In early February Boris Johnson gave a speech in Greenwich where he had the following to say about coronavirus:

…there is a risk that new diseases such as coronavirus will trigger a panic and a desire for market segregation that go beyond what is medically rational to the point of doing real and unnecessary economic damage, then at that moment humanity needs some government somewhere that is willing at least to make the case powerfully for freedom of exchange, some country ready to take off its Clark Kent spectacles and leap into the phone booth and emerge with its cloak flowing as the supercharged champion, of the right of the populations of the earth to buy and sell freely among each other.

And here in Greenwich in the first week of February 2020, I can tell you in all humility that the UK is ready for that role.

The rhetoric of the Prime Minister was one of Britain having this great proud history as the traders of the world. That post-Brexit Britain would be the champion of free enterprise and any sort of shut down of the economy would be “beyond what is medically rational”  and would do “unnecessary economic damage.” By early February the WHO were clearly warning governments that their populations may need to go into isolation to stop the spread of COVID-19. Had the Prime Minister attended Cobra meetings during this time he may have known this. Ironically having delayed taking appropriate preventative action to stop the virus spreading throughout the UK population, the country’s economy will likely be hit much harder and be closed for business far longer than it would have otherwise been.

It was revealed that Boris’s Political Advisor Dominic Cummings had been attending the SAGE meetings, which were supposed to only be for scientists to meet and make recommendations to the government. Cummings, a political hack not a scientist, has attended a number of these meeting and advocated for the group to take certain stances. Even Tories want Dominic Cummings banned from SAGE meetings it has now been reported, showing the tensions are building within the Government over how this crisis has been handled. This week the Government released SAGE’s scientific advice, however, the Government ensured that the documents were censored, to the dismay of many SAGE members. The Government appear to have a strained relationship with its key scientific advisors, which is concerning during a pandemic.

First Secretary of State Dominic Raab has said that lockdown changes being announced this coming Sunday will be ‘modest’ and ‘small’. This is hardly surprising when earlier in the week the national statistician Professor Ian Diamond said that COVID-19 infection rates could be increasing. In particular, the number of cases being reported in care-homes appears to be increasing. Adding to the pressure both the Scottish and Welsh ruled out any significant relaxation of the lockdown rules.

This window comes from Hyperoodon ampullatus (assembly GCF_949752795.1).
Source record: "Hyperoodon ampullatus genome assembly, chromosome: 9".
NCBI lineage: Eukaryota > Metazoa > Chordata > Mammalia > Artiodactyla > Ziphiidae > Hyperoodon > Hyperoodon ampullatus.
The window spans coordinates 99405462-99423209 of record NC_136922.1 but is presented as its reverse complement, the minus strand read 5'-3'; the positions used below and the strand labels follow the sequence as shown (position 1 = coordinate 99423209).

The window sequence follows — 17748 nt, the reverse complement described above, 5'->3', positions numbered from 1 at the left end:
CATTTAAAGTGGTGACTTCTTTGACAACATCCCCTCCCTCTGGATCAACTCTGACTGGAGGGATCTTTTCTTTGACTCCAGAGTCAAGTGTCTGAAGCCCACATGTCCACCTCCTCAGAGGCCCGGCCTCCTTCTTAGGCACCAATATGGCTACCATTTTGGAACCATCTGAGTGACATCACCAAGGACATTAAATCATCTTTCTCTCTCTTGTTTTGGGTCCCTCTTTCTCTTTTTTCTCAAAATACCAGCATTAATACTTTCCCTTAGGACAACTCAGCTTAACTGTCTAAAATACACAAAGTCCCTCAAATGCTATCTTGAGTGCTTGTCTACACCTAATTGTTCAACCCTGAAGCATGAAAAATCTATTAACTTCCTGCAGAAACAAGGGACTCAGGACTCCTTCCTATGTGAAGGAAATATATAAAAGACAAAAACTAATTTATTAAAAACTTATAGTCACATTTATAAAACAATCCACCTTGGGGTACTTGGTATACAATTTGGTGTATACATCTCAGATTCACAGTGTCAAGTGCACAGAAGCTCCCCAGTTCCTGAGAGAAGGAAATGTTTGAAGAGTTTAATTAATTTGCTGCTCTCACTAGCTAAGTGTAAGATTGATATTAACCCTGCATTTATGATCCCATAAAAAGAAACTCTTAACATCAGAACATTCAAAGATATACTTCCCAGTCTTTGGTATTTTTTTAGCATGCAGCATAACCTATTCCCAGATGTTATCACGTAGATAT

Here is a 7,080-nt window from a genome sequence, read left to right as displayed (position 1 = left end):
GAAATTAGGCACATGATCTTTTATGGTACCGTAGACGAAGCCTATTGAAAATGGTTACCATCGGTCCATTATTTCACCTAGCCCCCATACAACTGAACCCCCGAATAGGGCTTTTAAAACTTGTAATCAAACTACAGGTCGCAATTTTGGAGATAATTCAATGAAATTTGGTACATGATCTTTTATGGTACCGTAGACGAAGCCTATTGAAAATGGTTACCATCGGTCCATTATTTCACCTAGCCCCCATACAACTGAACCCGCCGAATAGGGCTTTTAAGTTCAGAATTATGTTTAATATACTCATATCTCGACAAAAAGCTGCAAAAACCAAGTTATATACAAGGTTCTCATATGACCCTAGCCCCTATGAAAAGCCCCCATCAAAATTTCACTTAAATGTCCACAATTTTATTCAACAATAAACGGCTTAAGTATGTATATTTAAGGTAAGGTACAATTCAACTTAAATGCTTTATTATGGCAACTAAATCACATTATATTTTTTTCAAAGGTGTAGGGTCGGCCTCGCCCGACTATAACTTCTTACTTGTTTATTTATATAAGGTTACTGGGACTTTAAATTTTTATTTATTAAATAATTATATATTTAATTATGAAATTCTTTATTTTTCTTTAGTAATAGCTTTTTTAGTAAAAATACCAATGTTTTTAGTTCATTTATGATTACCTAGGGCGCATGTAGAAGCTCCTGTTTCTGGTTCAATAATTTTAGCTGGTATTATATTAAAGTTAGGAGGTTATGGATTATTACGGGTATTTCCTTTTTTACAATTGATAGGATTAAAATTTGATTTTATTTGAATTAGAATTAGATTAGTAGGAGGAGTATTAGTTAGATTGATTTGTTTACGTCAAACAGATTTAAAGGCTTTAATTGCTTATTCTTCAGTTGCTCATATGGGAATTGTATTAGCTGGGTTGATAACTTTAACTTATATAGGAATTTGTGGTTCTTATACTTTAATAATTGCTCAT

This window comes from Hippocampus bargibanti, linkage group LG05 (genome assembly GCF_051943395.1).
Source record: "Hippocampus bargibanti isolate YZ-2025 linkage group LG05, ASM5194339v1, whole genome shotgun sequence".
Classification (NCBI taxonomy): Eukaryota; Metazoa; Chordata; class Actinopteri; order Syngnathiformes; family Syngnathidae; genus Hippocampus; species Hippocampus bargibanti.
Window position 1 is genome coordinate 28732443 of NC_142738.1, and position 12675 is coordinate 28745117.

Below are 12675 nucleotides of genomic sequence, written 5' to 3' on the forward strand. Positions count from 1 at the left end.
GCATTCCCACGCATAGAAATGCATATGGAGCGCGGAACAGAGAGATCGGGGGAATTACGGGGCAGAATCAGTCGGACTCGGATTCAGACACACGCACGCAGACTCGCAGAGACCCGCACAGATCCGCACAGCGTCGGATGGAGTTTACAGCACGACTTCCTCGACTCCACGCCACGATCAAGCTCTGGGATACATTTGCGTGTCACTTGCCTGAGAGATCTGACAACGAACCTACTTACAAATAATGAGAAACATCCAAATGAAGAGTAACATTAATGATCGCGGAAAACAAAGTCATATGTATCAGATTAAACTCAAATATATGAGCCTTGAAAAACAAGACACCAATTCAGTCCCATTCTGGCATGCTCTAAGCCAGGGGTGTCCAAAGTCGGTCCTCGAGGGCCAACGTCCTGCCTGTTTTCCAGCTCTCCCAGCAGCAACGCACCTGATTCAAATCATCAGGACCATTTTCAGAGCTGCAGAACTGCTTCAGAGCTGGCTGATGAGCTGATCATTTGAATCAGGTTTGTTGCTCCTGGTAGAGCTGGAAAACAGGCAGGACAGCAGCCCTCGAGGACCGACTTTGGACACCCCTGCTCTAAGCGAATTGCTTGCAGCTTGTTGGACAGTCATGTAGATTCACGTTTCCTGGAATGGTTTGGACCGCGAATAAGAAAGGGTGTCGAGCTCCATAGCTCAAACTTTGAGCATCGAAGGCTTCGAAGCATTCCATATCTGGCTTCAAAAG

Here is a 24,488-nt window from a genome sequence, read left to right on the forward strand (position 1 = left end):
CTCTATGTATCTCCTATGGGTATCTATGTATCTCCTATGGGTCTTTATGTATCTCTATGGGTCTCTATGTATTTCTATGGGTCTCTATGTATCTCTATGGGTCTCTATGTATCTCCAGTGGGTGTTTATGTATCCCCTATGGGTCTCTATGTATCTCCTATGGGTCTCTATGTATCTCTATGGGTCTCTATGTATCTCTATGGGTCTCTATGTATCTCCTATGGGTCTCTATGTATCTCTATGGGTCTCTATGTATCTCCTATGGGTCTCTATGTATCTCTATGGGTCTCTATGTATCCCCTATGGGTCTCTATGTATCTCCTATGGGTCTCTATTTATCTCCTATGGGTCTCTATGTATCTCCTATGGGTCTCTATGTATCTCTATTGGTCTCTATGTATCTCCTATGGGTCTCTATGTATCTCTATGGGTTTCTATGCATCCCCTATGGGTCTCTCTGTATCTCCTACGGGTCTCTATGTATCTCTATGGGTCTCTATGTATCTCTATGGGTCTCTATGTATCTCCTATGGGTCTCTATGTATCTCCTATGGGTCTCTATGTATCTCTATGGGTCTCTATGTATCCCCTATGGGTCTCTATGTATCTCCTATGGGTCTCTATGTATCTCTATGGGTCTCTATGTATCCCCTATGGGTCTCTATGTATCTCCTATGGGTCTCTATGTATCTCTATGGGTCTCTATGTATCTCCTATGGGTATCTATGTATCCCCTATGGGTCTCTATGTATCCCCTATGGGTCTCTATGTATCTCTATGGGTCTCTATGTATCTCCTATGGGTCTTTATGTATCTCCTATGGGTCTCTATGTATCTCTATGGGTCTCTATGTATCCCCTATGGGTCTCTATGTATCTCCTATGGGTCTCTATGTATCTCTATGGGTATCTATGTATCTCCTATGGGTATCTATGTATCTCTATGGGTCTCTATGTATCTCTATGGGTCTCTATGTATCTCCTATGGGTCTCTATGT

The problem the Government face is that UK levels of testing for COVID-19 remain poor. One survey of care workers found that only 22% of those who showed symptoms of the virus had been tested. The UK has failed to meet its testing targets meaning the true rates of infection are unknown. Poor levels of testing mean easing off the lockdown restrictions is very unwise as the Governments ability to track and trace those with the virus is very limited.

The situation is particularly bad in care homes. Initially, many COVID-19 deaths from care homes were not reported. Recently care home deaths, dating from mid-April onwards have been added and the UK death toll has increased. The official figure of 30,000 COVID-19 deaths in the UK could well be too conservative.

It seems unlikely that the Government will be announcing significant changes to lockdown rules this coming Sunday. But there seems to be growing pressure for the lockdown to ease. While it is entirely understandable that people want this to end, most Britons understand that doing so too soon would do more long-term harm. Having already made serious mistakes at the start of this pandemic, the Conservative Government would do well to ignore Iain Duncan-Smith, the moribund tabloid media, and those who value profit over human life.